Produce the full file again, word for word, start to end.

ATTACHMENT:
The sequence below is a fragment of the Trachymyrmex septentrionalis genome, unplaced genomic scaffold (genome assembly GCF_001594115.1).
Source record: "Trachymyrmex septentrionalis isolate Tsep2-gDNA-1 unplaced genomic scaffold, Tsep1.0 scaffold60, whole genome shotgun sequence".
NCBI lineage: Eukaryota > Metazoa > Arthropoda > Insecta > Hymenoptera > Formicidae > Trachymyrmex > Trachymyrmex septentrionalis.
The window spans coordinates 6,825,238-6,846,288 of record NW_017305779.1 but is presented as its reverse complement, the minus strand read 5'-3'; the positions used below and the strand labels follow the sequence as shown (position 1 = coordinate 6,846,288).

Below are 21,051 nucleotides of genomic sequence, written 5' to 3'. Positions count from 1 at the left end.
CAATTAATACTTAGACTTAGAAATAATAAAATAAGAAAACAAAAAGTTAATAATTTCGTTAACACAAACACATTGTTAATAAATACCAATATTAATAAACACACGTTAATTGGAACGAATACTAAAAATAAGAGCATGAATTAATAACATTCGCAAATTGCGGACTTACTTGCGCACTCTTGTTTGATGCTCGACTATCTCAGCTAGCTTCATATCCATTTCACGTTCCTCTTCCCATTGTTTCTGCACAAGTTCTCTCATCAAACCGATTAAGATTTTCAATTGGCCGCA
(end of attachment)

The sequence below is a fragment of the Trachymyrmex septentrionalis genome, unplaced genomic scaffold (genome assembly GCF_001594115.1).
Source record: "Trachymyrmex septentrionalis isolate Tsep2-gDNA-1 unplaced genomic scaffold, Tsep1.0 scaffold60, whole genome shotgun sequence".
NCBI lineage: Eukaryota > Metazoa > Arthropoda > Insecta > Hymenoptera > Formicidae > Trachymyrmex > Trachymyrmex septentrionalis.
The window spans coordinates 6,825,238-6,846,288 of record NW_017305779.1 but is presented as its reverse complement, the minus strand read 5'-3'; the positions used below and the strand labels follow the sequence as shown (position 1 = coordinate 6,846,288).

Below are 21,051 nucleotides of genomic sequence, written 5' to 3'. Positions count from 1 at the left end.
CAATTAATACTTAGACTTAGAAATAATAAAATAAGAAAACAAAAAGTTAATAATTTCGTTAACACAAACACATTGTTAATAAATACCAATATTAATAAACACACGTTAATTGGAACGAATACTAAAAATAAGAGCATGAATTAATAACATTCGCAAATTGCGGACTTACTTGCGCACTCTTGTTTGATGCTCGACTATCTCAGCTAGCTTCATATCCATTTCACGTTCCTCTTCCCATTGTTTCTGCACAAGTTCTCTCATCAAACCGATTAAGATTTTCAATTGGCCGCA